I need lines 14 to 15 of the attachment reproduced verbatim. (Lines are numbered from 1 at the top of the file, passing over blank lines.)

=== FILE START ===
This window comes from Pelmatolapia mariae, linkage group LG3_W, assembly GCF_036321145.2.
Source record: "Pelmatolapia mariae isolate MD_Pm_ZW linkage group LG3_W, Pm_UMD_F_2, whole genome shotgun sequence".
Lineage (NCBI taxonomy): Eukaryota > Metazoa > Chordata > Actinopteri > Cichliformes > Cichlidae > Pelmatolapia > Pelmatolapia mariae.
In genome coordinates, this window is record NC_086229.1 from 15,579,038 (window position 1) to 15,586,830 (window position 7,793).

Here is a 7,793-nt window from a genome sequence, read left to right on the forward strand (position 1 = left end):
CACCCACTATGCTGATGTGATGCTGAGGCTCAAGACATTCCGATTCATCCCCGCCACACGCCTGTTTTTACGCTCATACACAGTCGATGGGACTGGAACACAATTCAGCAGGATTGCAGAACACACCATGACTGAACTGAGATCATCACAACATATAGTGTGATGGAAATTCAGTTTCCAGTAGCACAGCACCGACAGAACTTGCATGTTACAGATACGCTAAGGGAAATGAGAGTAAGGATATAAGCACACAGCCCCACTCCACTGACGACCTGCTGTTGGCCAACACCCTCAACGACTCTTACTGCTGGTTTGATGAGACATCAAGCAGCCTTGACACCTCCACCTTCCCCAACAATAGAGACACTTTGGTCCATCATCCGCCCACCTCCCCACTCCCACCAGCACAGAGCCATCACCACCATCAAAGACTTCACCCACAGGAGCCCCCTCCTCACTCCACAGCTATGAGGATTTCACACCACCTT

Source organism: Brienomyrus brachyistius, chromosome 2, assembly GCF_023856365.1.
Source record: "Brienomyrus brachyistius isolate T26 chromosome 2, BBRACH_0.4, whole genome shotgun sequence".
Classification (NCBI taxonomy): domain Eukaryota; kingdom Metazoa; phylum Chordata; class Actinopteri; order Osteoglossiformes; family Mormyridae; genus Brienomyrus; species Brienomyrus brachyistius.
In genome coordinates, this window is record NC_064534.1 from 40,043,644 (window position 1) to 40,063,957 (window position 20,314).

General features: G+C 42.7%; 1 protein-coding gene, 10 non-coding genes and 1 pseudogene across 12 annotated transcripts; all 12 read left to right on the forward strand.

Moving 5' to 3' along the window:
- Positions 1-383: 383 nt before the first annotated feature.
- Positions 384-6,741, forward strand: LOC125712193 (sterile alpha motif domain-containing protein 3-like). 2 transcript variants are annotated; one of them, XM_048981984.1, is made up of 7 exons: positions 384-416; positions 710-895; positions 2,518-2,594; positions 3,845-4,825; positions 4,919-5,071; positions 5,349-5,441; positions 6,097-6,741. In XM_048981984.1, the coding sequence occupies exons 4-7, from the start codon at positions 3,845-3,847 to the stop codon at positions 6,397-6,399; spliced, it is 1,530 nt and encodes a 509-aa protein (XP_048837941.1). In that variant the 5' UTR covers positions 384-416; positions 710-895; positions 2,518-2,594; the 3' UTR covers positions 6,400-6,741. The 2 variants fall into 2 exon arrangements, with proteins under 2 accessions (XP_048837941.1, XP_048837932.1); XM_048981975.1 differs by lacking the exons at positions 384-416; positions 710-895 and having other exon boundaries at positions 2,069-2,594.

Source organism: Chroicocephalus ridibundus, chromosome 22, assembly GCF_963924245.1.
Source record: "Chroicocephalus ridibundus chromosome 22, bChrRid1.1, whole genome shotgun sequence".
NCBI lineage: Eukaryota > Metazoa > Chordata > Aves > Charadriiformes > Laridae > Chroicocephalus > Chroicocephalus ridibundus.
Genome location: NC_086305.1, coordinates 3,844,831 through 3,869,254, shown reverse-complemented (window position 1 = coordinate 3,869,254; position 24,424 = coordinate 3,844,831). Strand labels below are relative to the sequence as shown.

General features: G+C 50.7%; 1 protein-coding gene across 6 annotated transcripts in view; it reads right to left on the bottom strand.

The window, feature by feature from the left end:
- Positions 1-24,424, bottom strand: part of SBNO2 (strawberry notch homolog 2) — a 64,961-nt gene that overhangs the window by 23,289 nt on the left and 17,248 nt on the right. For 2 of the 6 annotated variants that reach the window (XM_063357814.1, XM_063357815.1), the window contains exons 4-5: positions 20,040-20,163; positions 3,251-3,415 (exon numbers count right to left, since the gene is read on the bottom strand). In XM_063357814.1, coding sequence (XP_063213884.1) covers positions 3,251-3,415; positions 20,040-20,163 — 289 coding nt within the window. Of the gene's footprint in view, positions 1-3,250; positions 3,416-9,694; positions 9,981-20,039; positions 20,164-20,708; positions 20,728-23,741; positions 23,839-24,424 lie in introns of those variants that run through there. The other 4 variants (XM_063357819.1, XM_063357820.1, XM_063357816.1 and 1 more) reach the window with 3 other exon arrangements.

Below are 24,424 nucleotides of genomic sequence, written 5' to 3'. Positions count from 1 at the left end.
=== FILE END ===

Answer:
- Positions 384-6,741, forward strand: LOC125712193 (sterile alpha motif domain-containing protein 3-like). 2 transcript variants are annotated; one of them, XM_048981984.1, is made up of 7 exons: positions 384-416; positions 710-895; positions 2,518-2,594; positions 3,845-4,825; positions 4,919-5,071; positions 5,349-5,441; positions 6,097-6,741. In XM_048981984.1, the coding sequence occupies exons 4-7, from the start codon at positions 3,845-3,847 to the stop codon at positions 6,397-6,399; spliced, it is 1,530 nt and encodes a 509-aa protein (XP_048837941.1). In that variant the 5' UTR covers positions 384-416; positions 710-895; positions 2,518-2,594; the 3' UTR covers positions 6,400-6,741. The 2 variants fall into 2 exon arrangements, with proteins under 2 accessions (XP_048837941.1, XP_048837932.1); XM_048981975.1 differs by lacking the exons at positions 384-416; positions 710-895 and having other exon boundaries at positions 2,069-2,594.

Source organism: Chroicocephalus ridibundus, chromosome 22, assembly GCF_963924245.1.